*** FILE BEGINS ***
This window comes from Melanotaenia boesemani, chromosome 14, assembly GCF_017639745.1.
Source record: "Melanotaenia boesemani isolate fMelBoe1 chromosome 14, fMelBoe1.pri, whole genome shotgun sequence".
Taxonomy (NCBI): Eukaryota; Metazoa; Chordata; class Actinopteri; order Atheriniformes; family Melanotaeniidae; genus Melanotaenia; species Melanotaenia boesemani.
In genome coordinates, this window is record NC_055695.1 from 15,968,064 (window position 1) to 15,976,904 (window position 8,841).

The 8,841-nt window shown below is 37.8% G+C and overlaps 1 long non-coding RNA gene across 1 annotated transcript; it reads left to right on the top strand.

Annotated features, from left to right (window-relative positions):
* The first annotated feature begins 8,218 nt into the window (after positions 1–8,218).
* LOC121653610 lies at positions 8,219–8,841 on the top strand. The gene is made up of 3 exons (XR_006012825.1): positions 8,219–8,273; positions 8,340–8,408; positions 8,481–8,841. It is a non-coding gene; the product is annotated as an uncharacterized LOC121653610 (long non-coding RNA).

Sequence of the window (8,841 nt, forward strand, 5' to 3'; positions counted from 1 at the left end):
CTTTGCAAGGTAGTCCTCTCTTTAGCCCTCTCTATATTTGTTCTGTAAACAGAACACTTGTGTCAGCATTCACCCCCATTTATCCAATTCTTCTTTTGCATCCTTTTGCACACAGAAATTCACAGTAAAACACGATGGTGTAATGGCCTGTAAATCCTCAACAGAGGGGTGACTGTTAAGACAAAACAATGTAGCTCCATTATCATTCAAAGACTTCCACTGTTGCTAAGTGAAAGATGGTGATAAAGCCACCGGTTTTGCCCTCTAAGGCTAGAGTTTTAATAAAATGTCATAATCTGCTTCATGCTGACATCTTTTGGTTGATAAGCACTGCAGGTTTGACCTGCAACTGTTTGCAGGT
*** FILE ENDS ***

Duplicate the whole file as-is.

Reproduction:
This window comes from Melanotaenia boesemani, chromosome 14, assembly GCF_017639745.1.
Source record: "Melanotaenia boesemani isolate fMelBoe1 chromosome 14, fMelBoe1.pri, whole genome shotgun sequence".
Taxonomy (NCBI): Eukaryota; Metazoa; Chordata; class Actinopteri; order Atheriniformes; family Melanotaeniidae; genus Melanotaenia; species Melanotaenia boesemani.
In genome coordinates, this window is record NC_055695.1 from 15,968,064 (window position 1) to 15,976,904 (window position 8,841).

The 8,841-nt window shown below is 37.8% G+C and overlaps 1 long non-coding RNA gene across 1 annotated transcript; it reads left to right on the top strand.

Annotated features, from left to right (window-relative positions):
* The first annotated feature begins 8,218 nt into the window (after positions 1–8,218).
* LOC121653610 lies at positions 8,219–8,841 on the top strand. The gene is made up of 3 exons (XR_006012825.1): positions 8,219–8,273; positions 8,340–8,408; positions 8,481–8,841. It is a non-coding gene; the product is annotated as an uncharacterized LOC121653610 (long non-coding RNA).

Sequence of the window (8,841 nt, forward strand, 5' to 3'; positions counted from 1 at the left end):
CTTTGCAAGGTAGTCCTCTCTTTAGCCCTCTCTATATTTGTTCTGTAAACAGAACACTTGTGTCAGCATTCACCCCCATTTATCCAATTCTTCTTTTGCATCCTTTTGCACACAGAAATTCACAGTAAAACACGATGGTGTAATGGCCTGTAAATCCTCAACAGAGGGGTGACTGTTAAGACAAAACAATGTAGCTCCATTATCATTCAAAGACTTCCACTGTTGCTAAGTGAAAGATGGTGATAAAGCCACCGGTTTTGCCCTCTAAGGCTAGAGTTTTAATAAAATGTCATAATCTGCTTCATGCTGACATCTTTTGGTTGATAAGCACTGCAGGTTTGACCTGCAACTGTTTGCAGGT